X Marks The Spot: Emulsional Journey is a behind-the-scenes look at sound recording and editing for the film.
X Marks The Spot: Rebecca's Return is dedicated to Rebecca Romijn's brief cameo as Mystique!
X Marks The Spot: Cuban Beach Pre-Vis Sequence is a short split-screen look at pre-visualization footage versus the final film version for the scene where the missiles head toward the Cuban Beach.
X Marks The Spot: Retro Cool is the final segment of "X Marks The Spot" and is dedicated to the creation of the credits being a throwback to the 60s Bond films... And it looked fantastic!
Cerebro: Mutant Tracker - This is an interactive look through Cerebro to various characters from ALL of the X-Men films! When you click on someone, like Rogue or Wolverine, you'll see a montage of key scenes from all five X-Men films, including X-Men: First Class. It's especiall cool for a character like Mystique as they show you her scenes from First Class and then X-Men, X2 and X-Men 3.
Children of the Atom: Filming X-Men First Class is a very in-depth documentary behind the making of the film, with each segment over or close-to ten minutes in length, adding up to over an hour-long feature documentary.
Children of the Atom: Second Genesis delves into the birth of the film and how the cast and crew came to be involved in the film. It's neat to hear from original director of the first two films Bryan Singer talk about producing this film, while First Class director Matthew Vaughn had originally signed on to do X-Men 3 but had left it and was thrilled to do this film.
Children of the Atom: Band of Brothers is a very in-depth look into casting First Class. All the main cast get some screen time here.
Children of the Atom: Transformation - This opens with a look at redesigning Beast for the new film (since Vaughn hated the X-Men 3 design). We see some early makeup tests here as well. It then focuses on Mystique and Jennifer Lawrence's 7-hour makeup sessions before moving on to Jason Flemyng as Azazel.
Children of the Atom: Suiting Up is dedicated to the costume design and setting the film in the 60s. It's actually really fascinating as they go into the details of crafting the suits.
Children of the Atom - New Frontier: A Dose of Style talks about the set design and feel of the movie being very inspired by the James Bond films of the 60s. Set design is tackled here too, including the X-Jet and submarine set, which were built on gimbals to be able to rotate for the action sequences. It ends with a look at recreating portions of the X mansion.
Children of the Atom: Pulling Off the Impossible is dedicated to the visual effects in the film. From the flight of Banshee and Angel to Emma Frost's diamond shape, this featurette is quite thorough. The most interesting portion, however, has to be the mirror room confrontation between Shaw and Erik. It's rather surprising to find out just how much of that scene had been created digitally.
Children of the Atom: Sound and Fury - Finally, we have the a look at Henry Jackman's memorable score... Which mixes a modern score with a 60s feel. Jackman shows us his original idea for Magneto's theme before the director made him cut it down and simplify it. It's cool to hear Jackman talk about the music as he reconstructs the scene in the bar (it's annoying though how he keeps using the F word here - which they do bleep out, thankfully at least).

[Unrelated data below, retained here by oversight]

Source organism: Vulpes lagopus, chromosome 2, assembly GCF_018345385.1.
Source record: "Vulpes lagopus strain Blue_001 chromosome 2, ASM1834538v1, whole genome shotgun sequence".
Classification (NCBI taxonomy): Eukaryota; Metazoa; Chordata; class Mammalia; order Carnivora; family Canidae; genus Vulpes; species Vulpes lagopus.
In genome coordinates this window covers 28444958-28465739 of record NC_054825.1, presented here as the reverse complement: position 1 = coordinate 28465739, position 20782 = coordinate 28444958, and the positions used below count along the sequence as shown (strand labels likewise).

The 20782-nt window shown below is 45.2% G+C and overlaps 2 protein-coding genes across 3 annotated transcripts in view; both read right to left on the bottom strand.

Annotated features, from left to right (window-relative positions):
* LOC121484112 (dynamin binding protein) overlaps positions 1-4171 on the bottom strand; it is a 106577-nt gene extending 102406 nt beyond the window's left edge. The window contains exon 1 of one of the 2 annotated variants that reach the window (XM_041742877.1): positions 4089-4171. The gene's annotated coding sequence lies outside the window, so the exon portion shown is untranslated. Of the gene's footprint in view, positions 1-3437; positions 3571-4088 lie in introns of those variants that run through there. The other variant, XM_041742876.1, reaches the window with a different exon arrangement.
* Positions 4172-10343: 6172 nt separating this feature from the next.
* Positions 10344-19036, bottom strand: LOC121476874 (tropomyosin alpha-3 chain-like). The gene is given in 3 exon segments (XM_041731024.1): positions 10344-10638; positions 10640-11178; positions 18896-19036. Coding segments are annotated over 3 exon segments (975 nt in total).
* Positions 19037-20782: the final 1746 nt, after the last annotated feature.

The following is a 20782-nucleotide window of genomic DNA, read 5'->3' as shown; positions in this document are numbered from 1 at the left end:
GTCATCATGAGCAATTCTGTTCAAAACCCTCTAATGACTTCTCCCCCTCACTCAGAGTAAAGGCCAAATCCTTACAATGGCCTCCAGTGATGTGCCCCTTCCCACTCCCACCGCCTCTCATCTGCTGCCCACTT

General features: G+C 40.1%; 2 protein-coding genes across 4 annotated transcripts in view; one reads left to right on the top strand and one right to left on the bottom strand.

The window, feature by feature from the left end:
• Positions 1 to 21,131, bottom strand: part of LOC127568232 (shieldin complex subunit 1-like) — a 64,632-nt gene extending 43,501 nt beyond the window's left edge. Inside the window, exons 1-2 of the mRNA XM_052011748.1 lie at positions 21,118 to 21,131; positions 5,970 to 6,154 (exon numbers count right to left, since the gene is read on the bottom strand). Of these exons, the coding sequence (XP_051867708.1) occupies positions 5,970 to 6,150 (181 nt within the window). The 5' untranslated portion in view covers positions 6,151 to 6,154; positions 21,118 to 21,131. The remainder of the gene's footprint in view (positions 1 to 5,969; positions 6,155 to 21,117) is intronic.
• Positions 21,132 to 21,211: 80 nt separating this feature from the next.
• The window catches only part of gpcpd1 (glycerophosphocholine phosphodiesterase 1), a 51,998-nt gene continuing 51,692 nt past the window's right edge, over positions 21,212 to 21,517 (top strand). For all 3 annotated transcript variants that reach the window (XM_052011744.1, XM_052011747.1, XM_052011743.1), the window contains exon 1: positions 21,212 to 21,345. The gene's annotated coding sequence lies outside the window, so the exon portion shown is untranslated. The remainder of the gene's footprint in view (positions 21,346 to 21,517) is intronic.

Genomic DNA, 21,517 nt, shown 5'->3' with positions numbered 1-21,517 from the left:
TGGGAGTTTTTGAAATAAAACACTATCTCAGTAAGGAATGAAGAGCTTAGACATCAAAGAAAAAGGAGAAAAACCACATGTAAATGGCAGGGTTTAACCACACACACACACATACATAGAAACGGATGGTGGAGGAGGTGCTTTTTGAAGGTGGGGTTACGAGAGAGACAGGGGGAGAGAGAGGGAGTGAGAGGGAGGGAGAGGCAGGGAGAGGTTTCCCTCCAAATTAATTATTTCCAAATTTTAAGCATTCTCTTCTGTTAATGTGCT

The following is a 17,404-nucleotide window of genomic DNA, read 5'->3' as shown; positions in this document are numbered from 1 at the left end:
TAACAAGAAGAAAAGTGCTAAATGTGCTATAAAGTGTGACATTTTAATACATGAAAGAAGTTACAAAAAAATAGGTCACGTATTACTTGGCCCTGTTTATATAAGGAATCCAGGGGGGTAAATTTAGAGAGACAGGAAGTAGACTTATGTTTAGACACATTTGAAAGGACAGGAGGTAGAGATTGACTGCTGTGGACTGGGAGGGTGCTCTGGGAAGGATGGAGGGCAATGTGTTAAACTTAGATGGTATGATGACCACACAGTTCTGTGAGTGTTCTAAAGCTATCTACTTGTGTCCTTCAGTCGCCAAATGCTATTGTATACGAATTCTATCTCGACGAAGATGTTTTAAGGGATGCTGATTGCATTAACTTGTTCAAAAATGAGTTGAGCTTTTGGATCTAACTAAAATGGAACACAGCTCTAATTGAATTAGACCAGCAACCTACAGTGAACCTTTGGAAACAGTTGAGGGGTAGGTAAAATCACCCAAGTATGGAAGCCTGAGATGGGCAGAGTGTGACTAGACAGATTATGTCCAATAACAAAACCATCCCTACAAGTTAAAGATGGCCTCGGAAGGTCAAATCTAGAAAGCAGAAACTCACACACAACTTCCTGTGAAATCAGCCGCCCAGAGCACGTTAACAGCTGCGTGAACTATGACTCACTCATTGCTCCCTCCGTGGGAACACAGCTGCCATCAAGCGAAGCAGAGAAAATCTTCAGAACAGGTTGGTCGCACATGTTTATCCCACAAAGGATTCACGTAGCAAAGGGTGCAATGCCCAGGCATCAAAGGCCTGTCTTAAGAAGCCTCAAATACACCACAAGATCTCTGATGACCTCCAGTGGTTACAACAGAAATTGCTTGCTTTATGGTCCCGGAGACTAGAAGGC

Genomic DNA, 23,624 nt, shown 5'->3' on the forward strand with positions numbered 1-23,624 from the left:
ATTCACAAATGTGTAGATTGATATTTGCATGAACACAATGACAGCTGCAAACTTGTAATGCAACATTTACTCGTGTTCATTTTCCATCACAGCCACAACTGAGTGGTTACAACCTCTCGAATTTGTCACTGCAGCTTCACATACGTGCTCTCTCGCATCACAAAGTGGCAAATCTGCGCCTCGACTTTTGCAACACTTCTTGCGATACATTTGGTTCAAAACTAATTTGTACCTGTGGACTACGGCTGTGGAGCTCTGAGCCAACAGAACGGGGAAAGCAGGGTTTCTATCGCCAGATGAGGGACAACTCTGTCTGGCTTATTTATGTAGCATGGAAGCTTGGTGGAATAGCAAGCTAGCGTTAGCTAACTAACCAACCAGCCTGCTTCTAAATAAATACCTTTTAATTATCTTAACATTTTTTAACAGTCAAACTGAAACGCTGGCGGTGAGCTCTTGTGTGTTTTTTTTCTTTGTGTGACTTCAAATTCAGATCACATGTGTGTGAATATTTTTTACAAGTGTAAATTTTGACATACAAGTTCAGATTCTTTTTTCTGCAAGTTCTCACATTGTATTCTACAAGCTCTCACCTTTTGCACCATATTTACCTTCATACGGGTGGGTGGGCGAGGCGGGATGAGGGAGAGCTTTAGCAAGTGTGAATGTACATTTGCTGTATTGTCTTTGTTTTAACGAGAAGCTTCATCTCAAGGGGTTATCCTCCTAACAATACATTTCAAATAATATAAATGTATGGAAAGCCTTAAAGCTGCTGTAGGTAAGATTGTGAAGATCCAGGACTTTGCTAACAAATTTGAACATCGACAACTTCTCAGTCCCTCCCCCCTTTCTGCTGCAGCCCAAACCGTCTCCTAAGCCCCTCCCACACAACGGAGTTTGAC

Deleted Scenes - There are thirteen deleted or extended scenes included here. The first shows Erik seeing a mother and child interacting on a street which triggers a memory of his own mother. The next is a really pointless scene which shows the Colonel rolling up to meet Shaw on his boat. Next is an amusing sequence where Charles goes to see Moira in here room and flirts with her. She then asks him to read her mind to prove how disinterested she really is. When he inevitably does, he gets the hint and exits. Next is an extended version of the recruitment of Angel where we actually see Charles showing off his power to Angel... which puts the image of Erik in drag in Angel's mind. Yeah, that was a wise omission. The fifth deleted scene is an extended version of Erik and Charles hiding in the back of a truck, but this time we see a dog come in and sniff around, and hear that Charles cannot manipulate animals. Next is another wise deleted moment as we see Erik force a victim to stab themselves in the stomach, and the scene lingers much too long here too. The seventh scene is an extended version of Emma's mind revealing to Charles that Shaw plans to take over the world. It's unnecessary and shows a corny shot of Shaw sitting behind the president's desk. Next is an extended version of Charles training Havoc. It fit better in the movie as a montage moment. Next is an extended version of Banshee's training and then another scene where we see Havoc getting suited up for training. Then there's another extended scene where Banshee is putting the winged suit on and hops out the window. We see more dialog and the aftermath of him falling in the bushes. Lastly, there's an extended scene of Hank and Raven looking at her blood under a microscope where Hank tries to kiss her but she leaves and then a brief shot of Charles and Moira kissing on a couch.
Overall, the special speatures are pretty solid and thorough and fans of the franchise should not be disappointed. After a second viewing, I was reminded that this still is a pretty rough PG-13 film as some of the violence does push the envelope some. So do keep that in mind before you rent X-Men: First Class.- John DiBiase, (reviewed: 9/15/11)
Disclaimer: All reviews are based solely on the opinions of the reviewer. Most reviews are rated on how the reviewer enjoyed the film overall, not exclusively on content. However, if the content really affects the reviewer's opinion and experience of the film, it will definitely affect the reviewer's overall rating.